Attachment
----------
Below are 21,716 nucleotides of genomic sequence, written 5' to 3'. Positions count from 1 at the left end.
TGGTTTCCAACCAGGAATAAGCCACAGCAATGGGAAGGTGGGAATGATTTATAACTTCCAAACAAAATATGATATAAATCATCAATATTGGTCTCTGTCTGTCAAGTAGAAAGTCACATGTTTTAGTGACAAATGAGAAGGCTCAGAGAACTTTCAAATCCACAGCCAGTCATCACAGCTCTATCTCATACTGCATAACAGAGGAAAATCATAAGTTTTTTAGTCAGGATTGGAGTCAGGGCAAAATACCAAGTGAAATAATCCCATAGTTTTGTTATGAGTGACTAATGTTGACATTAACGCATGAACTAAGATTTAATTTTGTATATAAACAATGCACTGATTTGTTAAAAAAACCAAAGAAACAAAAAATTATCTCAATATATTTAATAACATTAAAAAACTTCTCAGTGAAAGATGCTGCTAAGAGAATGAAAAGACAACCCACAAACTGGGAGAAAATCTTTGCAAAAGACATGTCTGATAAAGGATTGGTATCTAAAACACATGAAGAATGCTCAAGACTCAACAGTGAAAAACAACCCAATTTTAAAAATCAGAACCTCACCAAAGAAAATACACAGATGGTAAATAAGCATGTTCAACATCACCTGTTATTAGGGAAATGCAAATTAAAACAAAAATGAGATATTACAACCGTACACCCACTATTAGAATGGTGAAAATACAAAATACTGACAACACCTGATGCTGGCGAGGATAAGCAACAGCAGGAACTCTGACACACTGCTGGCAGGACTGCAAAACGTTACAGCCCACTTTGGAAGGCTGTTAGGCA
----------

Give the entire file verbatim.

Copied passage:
Below are 21,716 nucleotides of genomic sequence, written 5' to 3'. Positions count from 1 at the left end.
TGGTTTCCAACCAGGAATAAGCCACAGCAATGGGAAGGTGGGAATGATTTATAACTTCCAAACAAAATATGATATAAATCATCAATATTGGTCTCTGTCTGTCAAGTAGAAAGTCACATGTTTTAGTGACAAATGAGAAGGCTCAGAGAACTTTCAAATCCACAGCCAGTCATCACAGCTCTATCTCATACTGCATAACAGAGGAAAATCATAAGTTTTTTAGTCAGGATTGGAGTCAGGGCAAAATACCAAGTGAAATAATCCCATAGTTTTGTTATGAGTGACTAATGTTGACATTAACGCATGAACTAAGATTTAATTTTGTATATAAACAATGCACTGATTTGTTAAAAAAACCAAAGAAACAAAAAATTATCTCAATATATTTAATAACATTAAAAAACTTCTCAGTGAAAGATGCTGCTAAGAGAATGAAAAGACAACCCACAAACTGGGAGAAAATCTTTGCAAAAGACATGTCTGATAAAGGATTGGTATCTAAAACACATGAAGAATGCTCAAGACTCAACAGTGAAAAACAACCCAATTTTAAAAATCAGAACCTCACCAAAGAAAATACACAGATGGTAAATAAGCATGTTCAACATCACCTGTTATTAGGGAAATGCAAATTAAAACAAAAATGAGATATTACAACCGTACACCCACTATTAGAATGGTGAAAATACAAAATACTGACAACACCTGATGCTGGCGAGGATAAGCAACAGCAGGAACTCTGACACACTGCTGGCAGGACTGCAAAACGTTACAGCCCACTTTGGAAGGCTGTTAGGCA